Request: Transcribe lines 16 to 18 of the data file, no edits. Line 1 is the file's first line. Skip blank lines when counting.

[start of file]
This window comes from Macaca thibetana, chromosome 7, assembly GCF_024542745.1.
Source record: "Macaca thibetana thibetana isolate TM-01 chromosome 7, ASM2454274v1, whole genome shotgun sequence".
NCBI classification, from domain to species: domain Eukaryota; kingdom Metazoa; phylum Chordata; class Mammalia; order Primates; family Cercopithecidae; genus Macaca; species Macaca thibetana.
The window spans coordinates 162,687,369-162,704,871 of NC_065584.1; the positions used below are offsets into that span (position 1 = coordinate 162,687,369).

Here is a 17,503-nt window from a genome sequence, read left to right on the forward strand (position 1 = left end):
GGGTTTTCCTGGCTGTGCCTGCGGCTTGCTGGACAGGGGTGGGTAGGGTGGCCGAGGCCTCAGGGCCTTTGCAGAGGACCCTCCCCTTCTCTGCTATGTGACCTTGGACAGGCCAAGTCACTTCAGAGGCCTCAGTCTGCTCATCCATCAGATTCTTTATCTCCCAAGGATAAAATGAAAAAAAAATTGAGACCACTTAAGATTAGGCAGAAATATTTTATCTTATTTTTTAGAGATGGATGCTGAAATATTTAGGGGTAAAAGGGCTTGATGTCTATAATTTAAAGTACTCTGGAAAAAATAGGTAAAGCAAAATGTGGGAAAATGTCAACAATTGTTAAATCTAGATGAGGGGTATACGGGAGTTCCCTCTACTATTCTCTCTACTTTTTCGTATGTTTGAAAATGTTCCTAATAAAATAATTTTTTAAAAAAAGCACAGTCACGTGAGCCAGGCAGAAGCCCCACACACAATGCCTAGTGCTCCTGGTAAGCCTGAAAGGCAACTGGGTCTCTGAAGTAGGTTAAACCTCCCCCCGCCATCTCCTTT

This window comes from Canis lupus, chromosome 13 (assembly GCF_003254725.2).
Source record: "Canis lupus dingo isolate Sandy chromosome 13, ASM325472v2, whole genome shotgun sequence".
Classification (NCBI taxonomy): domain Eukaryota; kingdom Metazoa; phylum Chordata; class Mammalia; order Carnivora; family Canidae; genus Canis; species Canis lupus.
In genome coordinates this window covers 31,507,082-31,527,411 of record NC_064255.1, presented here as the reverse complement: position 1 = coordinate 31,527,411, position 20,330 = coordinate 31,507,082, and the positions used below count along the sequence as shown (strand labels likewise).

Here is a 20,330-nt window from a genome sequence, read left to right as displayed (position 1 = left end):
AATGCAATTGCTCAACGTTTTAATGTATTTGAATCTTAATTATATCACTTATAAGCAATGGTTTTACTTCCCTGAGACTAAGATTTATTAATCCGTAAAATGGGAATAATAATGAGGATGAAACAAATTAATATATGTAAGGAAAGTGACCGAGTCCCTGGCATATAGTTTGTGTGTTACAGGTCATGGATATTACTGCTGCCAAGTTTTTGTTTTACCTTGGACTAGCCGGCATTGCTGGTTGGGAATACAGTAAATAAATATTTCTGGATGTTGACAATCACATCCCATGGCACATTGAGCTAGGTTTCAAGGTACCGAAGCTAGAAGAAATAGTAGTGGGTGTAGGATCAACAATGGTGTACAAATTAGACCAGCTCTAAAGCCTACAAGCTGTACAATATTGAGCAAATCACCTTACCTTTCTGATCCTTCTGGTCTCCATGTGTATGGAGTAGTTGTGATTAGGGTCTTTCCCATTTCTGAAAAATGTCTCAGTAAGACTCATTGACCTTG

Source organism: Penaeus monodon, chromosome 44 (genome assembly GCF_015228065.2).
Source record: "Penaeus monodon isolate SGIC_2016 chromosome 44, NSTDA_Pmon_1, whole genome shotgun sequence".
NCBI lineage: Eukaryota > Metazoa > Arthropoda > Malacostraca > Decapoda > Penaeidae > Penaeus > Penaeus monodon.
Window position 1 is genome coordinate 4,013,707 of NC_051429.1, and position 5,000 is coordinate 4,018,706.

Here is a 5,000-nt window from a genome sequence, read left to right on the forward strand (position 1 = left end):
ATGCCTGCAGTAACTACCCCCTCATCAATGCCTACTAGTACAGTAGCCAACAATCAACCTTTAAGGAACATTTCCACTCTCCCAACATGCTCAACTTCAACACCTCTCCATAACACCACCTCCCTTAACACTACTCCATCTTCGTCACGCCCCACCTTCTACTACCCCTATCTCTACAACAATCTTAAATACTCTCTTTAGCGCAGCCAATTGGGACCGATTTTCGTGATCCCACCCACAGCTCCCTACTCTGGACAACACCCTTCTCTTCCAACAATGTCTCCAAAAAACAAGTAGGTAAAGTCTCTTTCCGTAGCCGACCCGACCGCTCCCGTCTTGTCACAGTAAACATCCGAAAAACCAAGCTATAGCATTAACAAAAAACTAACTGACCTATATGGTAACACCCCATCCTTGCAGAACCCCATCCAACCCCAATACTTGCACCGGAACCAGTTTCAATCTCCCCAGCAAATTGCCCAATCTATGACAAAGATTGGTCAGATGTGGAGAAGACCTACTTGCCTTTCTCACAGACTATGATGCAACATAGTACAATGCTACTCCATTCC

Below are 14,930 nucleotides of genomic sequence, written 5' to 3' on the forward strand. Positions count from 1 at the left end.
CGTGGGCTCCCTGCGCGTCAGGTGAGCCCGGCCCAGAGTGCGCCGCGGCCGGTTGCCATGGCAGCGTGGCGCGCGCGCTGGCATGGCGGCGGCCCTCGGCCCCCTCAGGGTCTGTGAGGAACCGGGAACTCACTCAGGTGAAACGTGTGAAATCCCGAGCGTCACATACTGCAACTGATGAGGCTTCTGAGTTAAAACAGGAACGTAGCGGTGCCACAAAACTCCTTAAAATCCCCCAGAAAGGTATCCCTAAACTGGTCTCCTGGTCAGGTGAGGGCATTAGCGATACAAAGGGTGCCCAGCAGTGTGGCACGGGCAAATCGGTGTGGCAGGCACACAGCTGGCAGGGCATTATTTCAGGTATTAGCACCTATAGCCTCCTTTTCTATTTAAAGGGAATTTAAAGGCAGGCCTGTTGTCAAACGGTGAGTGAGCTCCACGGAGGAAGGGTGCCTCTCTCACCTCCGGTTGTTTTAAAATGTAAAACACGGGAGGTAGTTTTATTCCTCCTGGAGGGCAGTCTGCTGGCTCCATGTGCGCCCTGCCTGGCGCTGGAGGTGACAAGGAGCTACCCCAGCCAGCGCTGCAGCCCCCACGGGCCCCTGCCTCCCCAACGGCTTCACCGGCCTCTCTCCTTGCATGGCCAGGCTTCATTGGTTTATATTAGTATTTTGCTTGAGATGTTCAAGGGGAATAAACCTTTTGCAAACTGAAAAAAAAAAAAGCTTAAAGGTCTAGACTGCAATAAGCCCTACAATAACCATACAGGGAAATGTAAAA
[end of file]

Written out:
Window position 1 is genome coordinate 4,013,707 of NC_051429.1, and position 5,000 is coordinate 4,018,706.

Here is a 5,000-nt window from a genome sequence, read left to right on the forward strand (position 1 = left end):
ATGCCTGCAGTAACTACCCCCTCATCAATGCCTACTAGTACAGTAGCCAACAATCAACCTTTAAGGAACATTTCCACTCTCCCAACATGCTCAACTTCAACACCTCTCCATAACACCACCTCCCTTAACACTACTCCATCTTCGTCACGCCCCACCTTCTACTACCCCTATCTCTACAACAATCTTAAATACTCTCTTTAGCGCAGCCAATTGGGACCGATTTTCGTGATCCCACCCACAGCTCCCTACTCTGGACAACACCCTTCTCTTCCAACAATGTCTCCAAAAAACAAGTAGGTAAAGTCTCTTTCCGTAGCCGACCCGACCGCTCCCGTCTTGTCACAGTAAACATCCGAAAAACCAAGCTATAGCATTAACAAAAAACTAACTGACCTATATGGTAACACCCCATCCTTGCAGAACCCCATCCAACCCCAATACTTGCACCGGAACCAGTTTCAATCTCCCCAGCAAATTGCCCAATCTATGACAAAGATTGGTCAGATGTGGAGAAGACCTACTTGCCTTTCTCACAGACTATGATGCAACATAGTACAATGCTACTCCATTCC